When you’re wrong, it’s best to admit it. So I admit it.
Back in June I said I expected “Vertica to play an increasingly important role in HP’s converged infrastructure push.” I was wrong. In fact, I haven’t heard HP make much noise about Vertica at all, save for a recent announcement of a free community edition of the analytic database.
To a degree, this is understandable. Obviously, HP’s had its hands full dealing with the fallout from the disastrous tenure of Leo Apotheker and the highly criticized Autonomy acquisition. But HP’s got a hidden jewel in the form of Vertica, one that the company should start promoting as an integral part of its push into enterprise software and services. As I wrote in June:
Part of what sets Vertica apart from traditional data warehouses is its data compression capabilities – it offers a dozen unique compression schemas — and its hybrid in-memory/disk-based architecture. The result is fast data loading and query times, like that at Zynga, without overtaxing the server and storage hardware.
Vertica was also designed from the ground-up for cloud deployments, and was among the first data warehouses deployed in Amazon’s EC2. It also added support for and integration with Cloudera’s commercial Hadoop distribution way back in 2009, which is ages ago in Big Data terms. Both make Vertica well suited for converged infrastructures like that offered by HP.
Now, Vertica has been criticized in the past for a number of shortcomings, namely questions about its ability to support large numbers of concurrent users and its workload management capabilities. From what I’ve heard, Vertica has taken steps to address these issues, but I have yet to hear about them directly from HP. HP, if you’re listening, now is the time!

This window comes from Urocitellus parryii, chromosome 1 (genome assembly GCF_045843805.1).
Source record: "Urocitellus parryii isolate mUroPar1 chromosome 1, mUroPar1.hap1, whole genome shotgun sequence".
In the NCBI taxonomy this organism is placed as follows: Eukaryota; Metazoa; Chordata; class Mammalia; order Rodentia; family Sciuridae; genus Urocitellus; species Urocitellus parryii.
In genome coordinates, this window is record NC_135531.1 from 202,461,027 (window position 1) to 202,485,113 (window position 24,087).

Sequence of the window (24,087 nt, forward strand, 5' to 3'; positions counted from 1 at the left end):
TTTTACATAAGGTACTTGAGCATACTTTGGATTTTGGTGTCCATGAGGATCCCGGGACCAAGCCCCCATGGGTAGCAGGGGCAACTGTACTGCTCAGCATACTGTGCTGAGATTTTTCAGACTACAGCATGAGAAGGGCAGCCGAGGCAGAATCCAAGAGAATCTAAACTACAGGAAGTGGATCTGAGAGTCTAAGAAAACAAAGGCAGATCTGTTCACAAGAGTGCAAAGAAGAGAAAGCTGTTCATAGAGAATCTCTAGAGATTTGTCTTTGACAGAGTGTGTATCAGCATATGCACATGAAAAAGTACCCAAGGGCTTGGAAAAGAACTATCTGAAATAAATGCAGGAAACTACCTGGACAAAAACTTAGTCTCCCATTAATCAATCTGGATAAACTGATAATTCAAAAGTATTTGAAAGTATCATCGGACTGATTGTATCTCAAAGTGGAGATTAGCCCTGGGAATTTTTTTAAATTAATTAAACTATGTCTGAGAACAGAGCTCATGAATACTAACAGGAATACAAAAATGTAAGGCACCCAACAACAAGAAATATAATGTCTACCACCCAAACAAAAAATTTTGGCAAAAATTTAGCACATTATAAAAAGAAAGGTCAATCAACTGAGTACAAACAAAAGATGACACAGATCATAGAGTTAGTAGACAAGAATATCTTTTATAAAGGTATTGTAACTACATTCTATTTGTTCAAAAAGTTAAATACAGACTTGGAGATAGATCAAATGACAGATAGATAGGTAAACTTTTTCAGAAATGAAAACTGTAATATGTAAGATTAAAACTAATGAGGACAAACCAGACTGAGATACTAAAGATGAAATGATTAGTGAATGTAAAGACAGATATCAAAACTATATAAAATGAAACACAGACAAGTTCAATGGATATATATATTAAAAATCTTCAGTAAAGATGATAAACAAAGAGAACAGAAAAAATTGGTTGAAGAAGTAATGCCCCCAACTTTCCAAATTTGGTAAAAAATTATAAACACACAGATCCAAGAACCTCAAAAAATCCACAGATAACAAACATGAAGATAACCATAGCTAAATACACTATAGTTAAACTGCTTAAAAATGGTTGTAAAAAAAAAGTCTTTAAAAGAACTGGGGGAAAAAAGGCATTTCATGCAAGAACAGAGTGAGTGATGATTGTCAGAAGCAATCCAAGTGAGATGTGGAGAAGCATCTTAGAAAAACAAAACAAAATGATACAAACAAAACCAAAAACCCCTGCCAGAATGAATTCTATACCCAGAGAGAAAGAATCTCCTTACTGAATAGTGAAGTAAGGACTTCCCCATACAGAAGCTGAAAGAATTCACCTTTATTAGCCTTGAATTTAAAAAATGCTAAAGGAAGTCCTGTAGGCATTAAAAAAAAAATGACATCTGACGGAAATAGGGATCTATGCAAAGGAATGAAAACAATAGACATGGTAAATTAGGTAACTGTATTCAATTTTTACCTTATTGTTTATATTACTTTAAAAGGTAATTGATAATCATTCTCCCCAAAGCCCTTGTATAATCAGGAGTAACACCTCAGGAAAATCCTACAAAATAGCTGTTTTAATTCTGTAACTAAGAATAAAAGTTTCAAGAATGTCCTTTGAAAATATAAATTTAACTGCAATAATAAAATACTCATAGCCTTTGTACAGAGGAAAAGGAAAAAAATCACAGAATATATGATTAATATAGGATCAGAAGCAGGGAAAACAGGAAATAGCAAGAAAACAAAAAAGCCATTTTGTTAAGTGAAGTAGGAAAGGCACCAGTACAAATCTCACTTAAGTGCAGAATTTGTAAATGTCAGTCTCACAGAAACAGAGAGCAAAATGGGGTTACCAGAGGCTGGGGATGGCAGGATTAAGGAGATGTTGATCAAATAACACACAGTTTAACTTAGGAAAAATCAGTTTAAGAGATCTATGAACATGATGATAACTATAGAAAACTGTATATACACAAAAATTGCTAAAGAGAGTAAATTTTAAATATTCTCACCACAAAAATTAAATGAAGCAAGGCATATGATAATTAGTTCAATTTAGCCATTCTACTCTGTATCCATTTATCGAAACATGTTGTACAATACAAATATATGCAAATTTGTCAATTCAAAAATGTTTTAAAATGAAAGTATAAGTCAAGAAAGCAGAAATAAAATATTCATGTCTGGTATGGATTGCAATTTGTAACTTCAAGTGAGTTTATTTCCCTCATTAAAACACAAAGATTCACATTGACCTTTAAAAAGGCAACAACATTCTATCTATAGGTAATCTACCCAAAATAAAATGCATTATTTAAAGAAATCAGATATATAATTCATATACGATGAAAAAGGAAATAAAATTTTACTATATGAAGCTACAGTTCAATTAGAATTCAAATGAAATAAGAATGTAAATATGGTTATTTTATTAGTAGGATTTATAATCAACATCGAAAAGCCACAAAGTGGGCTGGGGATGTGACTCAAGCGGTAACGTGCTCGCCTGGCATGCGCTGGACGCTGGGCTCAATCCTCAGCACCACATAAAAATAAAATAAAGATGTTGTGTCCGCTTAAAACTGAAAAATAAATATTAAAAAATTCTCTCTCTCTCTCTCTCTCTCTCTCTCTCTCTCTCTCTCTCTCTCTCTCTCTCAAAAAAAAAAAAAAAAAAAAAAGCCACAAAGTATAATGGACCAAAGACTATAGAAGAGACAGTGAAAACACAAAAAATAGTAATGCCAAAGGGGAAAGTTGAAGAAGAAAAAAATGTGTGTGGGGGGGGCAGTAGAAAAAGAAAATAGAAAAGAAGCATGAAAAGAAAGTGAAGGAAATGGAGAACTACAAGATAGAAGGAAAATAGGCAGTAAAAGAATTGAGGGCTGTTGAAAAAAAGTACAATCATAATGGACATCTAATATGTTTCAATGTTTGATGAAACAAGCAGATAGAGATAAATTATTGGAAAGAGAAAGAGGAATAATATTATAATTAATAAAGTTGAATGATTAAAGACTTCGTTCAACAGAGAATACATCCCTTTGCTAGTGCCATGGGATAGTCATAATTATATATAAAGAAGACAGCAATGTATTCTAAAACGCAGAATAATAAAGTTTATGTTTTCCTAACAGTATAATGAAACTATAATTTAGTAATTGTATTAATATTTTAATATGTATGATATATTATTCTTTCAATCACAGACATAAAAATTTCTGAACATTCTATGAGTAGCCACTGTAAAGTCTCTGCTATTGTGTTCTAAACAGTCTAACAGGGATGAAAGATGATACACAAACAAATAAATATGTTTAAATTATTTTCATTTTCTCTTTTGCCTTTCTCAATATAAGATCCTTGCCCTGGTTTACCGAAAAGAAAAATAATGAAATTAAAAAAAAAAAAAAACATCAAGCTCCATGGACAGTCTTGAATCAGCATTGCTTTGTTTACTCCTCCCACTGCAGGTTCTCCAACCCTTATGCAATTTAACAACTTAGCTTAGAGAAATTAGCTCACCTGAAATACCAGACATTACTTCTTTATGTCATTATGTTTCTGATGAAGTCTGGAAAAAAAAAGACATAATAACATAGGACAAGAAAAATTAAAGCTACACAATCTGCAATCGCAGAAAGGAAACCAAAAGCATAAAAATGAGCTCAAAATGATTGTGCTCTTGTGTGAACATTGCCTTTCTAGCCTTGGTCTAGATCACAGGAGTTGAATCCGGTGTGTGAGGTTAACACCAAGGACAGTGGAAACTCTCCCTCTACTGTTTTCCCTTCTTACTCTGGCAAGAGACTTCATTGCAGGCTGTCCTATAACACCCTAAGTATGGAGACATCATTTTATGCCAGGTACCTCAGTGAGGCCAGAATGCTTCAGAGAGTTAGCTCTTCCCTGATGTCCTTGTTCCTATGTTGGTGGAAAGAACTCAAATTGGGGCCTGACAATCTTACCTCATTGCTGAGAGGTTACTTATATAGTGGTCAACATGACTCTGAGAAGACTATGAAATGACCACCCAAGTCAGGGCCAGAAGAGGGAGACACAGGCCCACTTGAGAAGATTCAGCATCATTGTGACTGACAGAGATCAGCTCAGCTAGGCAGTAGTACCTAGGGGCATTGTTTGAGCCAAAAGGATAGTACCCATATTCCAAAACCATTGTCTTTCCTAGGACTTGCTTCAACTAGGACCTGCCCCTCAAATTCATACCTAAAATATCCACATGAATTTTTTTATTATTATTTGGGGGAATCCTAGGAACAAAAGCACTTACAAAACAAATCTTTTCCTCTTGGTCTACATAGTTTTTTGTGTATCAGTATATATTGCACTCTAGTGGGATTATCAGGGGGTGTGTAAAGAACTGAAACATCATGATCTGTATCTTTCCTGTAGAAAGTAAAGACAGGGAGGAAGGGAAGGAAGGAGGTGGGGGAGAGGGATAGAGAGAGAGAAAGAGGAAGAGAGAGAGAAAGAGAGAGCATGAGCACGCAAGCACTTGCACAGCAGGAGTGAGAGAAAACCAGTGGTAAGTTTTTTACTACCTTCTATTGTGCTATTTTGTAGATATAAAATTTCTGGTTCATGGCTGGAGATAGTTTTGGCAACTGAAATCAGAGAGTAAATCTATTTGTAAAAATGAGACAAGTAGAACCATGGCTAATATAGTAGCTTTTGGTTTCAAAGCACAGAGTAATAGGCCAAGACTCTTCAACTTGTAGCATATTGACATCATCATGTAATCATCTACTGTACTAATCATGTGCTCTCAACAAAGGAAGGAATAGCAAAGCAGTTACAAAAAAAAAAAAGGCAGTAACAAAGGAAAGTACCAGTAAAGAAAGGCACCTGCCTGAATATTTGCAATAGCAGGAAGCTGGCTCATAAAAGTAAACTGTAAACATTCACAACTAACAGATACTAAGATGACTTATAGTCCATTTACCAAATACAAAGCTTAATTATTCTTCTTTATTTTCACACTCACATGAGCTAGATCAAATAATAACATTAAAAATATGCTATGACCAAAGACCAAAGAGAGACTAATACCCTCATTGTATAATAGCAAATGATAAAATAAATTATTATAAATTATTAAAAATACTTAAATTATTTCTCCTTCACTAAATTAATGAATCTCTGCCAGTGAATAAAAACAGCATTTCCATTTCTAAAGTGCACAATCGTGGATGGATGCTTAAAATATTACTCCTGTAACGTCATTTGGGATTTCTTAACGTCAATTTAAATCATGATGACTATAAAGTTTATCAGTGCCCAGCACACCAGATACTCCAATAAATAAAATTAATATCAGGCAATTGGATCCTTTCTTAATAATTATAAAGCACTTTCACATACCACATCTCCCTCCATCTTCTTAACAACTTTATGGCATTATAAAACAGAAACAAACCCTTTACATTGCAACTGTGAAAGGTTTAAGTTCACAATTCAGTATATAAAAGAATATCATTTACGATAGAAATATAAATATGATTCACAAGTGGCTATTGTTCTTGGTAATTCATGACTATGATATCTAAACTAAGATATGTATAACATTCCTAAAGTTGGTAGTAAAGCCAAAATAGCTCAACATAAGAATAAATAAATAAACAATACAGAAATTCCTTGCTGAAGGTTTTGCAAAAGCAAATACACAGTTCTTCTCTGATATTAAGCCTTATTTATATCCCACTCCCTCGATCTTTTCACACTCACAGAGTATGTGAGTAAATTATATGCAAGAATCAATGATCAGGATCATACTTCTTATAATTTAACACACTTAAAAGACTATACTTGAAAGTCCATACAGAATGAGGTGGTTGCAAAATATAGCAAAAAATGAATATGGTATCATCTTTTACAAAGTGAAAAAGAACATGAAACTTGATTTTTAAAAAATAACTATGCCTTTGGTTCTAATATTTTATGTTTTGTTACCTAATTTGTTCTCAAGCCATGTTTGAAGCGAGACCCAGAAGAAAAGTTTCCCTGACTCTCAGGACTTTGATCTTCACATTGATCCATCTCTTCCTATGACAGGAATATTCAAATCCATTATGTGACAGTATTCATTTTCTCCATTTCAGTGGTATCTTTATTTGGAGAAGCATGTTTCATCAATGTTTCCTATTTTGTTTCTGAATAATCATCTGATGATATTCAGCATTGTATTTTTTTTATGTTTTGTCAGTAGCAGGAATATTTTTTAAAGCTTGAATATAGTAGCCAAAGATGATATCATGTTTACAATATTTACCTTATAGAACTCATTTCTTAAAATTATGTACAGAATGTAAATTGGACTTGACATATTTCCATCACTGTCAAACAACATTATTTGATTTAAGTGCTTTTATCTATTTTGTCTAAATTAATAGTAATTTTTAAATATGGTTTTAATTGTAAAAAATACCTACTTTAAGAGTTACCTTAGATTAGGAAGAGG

And there’s more. Vertica can also help HP put a more positive spin on its pricey Autonomy acquisition. That is, combining Vertica’s columnar, lightening-fast analytic database with Autonomy’s unstructured text analytics technology would result in a compelling Big Data platform that more and more enterprises are hungry for. Of course, integrating Vertica and Autonomy is no trivial task and will take time, but HP should start articulating this vision – if this is in fact the direction it decides to go – to garner some genuine enthusiasm.
The bottom line is that enterprises are struggling to quickly make sense of the deluge of unstructured data rushing over them – a tailor made opportunity for HP/Vertica/Autonomy! Such a platform, combined with HP’s global services division, will help silence the doubters and put HP on solid footing again.
Check out this interview live inside theCUBE with Colin Mahoney, VP of Products and Business Development at HP Vertica, from HP Discover 2011.